Dubliners

by: James Joyce

Farrington, from “Counterparts”

When he stood up he was tall and of great bulk. He had a hanging face, dark wine-colored, with fair eyebrows and moustache: his eyes bulged forward slightly and the whites of them were dirty.

The “Counterparts” narrator describes Farrington as a large, unhealthy, and unattractive person. His red skin in an otherwise Caucasian face and his jaundiced eyes indicate alcoholism. Farrington works as a law clerk, a job for which his huge size seems unnecessary. On first impression, he seems to be both physically and mentally unsuited for the position.

A spasm of rage gripped his throat for a few minutes and then passed, leaving after it a sharp sensation of thirst. The man recognized the sensation and felt he must have a good night’s drinking. The middle of the month was passed and, if he could get the copy done in time, Mr. Alleyne might give him an order on the cashier.

The narrator explains that, after being criticized at work, Farrington becomes infuriated, which in turn leaves him craving a drink. He anticipates being able to wash away his anger with alcohol that evening. However, to do so he will need an advance on his pay. He has already spent all of last month’s pay. Readers can easily infer he spent that money irresponsibly on drinks.

He felt strong enough to clear out the whole office single-handed. His body ached to do something, to rush out and revel in violence. All the indignities of his life enraged him . . . The barometer of his emotional nature was set for a spell of riot.

The narrator provides insight into Farrington’s mind after he’s criticized by his superiors. The imagery of weather suggest a force of nature exploding without reason on the world in general. To deal with his anger, his instinct tells him to direct his rage and blame outwards. At no point does he consider that the criticism he receives results from his own lack of production, compromised by having visited the pub already five times during the course of the day.

“So, I just looked at him—coolly, you know, and looked at her. Then I looked back at him again—taking my time, you know. ‘I don’t think that’s a fair question to put to me,’ says I.” Nosey Flynn was sitting up in his usual corner of Davey Byrne’s and, when he heard the story, he stood Farrington a half-one, saying it was as smart a thing as ever he heard. Farrington stood a drink in his turn.

To impress a woman at a pub, Farrington recalls a smart-aleck remark he made to his boss. In reality, he had to apologize abjectly for his words in order to keep his job. But out at the pub he aims to impress and amuse his fellow drinkers with the story. Here, all feels right in Farrington’s world and his work troubles can be forgotten—until tomorrow.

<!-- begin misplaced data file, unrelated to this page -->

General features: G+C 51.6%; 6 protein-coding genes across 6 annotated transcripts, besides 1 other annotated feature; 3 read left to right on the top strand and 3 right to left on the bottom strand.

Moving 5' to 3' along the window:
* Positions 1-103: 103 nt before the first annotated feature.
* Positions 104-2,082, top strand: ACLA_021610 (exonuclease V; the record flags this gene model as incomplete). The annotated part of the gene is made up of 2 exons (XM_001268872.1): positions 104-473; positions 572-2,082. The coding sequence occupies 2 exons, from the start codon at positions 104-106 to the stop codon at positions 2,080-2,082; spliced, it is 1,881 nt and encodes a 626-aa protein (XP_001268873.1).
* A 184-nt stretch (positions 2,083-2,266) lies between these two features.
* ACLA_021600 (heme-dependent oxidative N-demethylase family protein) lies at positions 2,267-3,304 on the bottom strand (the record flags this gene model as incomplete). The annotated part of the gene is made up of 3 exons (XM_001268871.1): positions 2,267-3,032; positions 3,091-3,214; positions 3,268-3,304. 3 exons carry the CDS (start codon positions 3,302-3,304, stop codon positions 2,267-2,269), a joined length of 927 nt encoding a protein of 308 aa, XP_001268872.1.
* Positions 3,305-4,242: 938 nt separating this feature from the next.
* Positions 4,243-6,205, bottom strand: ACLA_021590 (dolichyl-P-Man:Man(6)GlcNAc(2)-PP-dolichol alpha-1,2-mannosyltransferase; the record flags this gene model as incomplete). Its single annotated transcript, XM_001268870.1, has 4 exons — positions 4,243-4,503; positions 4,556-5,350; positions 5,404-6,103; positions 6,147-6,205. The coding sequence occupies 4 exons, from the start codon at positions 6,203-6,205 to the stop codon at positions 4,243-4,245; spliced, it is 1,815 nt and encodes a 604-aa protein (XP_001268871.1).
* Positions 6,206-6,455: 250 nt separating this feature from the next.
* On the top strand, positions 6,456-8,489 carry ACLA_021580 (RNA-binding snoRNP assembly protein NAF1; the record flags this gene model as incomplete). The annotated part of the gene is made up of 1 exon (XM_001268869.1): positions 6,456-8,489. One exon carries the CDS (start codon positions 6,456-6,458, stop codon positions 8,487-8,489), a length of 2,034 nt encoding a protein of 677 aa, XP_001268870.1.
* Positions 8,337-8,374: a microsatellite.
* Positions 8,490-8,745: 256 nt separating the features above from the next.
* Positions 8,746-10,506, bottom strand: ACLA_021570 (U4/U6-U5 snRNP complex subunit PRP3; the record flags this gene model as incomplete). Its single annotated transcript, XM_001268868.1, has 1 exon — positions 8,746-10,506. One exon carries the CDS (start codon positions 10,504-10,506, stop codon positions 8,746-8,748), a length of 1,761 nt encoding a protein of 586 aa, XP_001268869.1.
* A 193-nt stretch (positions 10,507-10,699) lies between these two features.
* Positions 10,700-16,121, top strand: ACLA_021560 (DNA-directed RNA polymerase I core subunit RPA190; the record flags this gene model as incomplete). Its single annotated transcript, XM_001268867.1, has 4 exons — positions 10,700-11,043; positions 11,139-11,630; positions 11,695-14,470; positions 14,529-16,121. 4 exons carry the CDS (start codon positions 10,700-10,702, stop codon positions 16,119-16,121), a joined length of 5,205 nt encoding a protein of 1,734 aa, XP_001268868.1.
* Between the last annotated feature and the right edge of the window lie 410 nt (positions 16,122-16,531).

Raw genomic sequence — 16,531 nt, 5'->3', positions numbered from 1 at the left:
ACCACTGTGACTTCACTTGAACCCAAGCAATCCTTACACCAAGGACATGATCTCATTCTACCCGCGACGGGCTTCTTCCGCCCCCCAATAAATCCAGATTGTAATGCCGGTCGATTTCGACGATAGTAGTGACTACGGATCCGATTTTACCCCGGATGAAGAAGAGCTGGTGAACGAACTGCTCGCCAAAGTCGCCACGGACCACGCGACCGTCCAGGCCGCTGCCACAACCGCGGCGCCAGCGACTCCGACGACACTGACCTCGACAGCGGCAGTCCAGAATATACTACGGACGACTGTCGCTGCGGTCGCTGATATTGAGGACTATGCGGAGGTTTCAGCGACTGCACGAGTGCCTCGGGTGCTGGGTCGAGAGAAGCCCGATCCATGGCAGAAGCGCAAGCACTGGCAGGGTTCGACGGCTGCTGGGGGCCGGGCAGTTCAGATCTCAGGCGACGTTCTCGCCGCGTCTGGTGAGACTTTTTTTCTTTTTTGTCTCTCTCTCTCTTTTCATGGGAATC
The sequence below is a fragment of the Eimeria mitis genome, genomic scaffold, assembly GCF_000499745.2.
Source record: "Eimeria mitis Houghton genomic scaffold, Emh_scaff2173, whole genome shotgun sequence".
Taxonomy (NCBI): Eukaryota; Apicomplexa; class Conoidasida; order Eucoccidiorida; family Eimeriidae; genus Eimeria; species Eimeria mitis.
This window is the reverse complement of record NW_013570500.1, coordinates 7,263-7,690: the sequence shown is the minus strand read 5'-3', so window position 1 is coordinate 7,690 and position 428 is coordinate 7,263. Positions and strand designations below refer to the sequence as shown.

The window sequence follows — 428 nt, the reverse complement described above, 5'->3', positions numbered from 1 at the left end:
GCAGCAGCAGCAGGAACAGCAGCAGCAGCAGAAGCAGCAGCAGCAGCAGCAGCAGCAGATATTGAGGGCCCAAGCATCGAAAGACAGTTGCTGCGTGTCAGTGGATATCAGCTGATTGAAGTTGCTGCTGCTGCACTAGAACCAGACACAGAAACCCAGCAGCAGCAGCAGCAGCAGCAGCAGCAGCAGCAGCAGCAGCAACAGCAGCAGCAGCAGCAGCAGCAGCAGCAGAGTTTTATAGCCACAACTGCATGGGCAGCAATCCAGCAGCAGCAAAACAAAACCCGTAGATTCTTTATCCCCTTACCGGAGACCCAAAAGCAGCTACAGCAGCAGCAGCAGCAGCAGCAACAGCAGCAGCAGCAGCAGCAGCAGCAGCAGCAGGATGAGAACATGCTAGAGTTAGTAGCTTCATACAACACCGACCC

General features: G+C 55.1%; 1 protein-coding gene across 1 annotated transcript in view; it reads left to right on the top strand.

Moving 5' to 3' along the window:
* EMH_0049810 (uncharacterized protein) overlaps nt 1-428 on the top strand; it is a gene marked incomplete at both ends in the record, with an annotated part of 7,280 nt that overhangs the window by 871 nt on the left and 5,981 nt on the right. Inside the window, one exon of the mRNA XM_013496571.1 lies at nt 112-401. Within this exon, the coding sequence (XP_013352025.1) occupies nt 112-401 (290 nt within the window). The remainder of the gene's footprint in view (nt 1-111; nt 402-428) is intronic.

He watched her leave the room in the hope that she would look back at him, but he was disappointed. He cursed his want of money and cursed all the rounds he had stood, particularly all the whiskies and Apollinaris which he had stood to Weathers. If there was one thing he hated it was a sponge. He was so angry that he lost count of the conversation of his friends.

While out drinking, Farrington spots an attractive woman and hopes she notices him too. But because he has already spent most of his money, he can’t offer her a drink, and the opportunity to spend time with her vanishes—assuming such a moment ever existed. As usual, Farrington blames the missed opportunity on others and spends time wallowing in his own anger. However, the large number of drinks consumed may explain why he lost the thread of his friends’ conversation.

When Paddy Leonard said ”Go!”each was to try to bring down the other’s hand on to the table. Farrington looked very serious and determined. The trial began. After about thirty seconds Weathers brought his opponent’s hand slowly down on to the table. Farrington’s dark wine-colored face flushed darker still with anger and humiliation at having been defeated by such a stripling.

The narrator describes the arm-wrestling match between Farrington and Weathers, an acrobat. Despite his large size, Farrington loses to Weathers and feels both shock and embarrassment from the loss. This failure marks the second disappointment in Farrington’s night of pub crawling. The evening that Farrington dreamt about at work doesn’t turn out to be as fun as he anticipated.

The man jumped up furiously and pointed to the fire. “On that fire! You let the fire out! By God, I’ll teach you to do that again!” He took a step to the door and seized the walking-stick which was standing behind it. “I’ll teach you to let the fire out!” he said, rolling up his sleeve in order to give his arm free play.

Upon returning home from a disappointing night of drinking, Farrington, consumed with self-pity, takes his anger out on an innocent person—his son. Here, he rages at his son for allowing the fire to go out. His words and actions imply that violence will accompany his words. Farrington once again fails to realize his role in his life’s misery and instead chooses to take out his anger on anyone but himself. The fact that he feels justified in beating a child points up his reprobate character.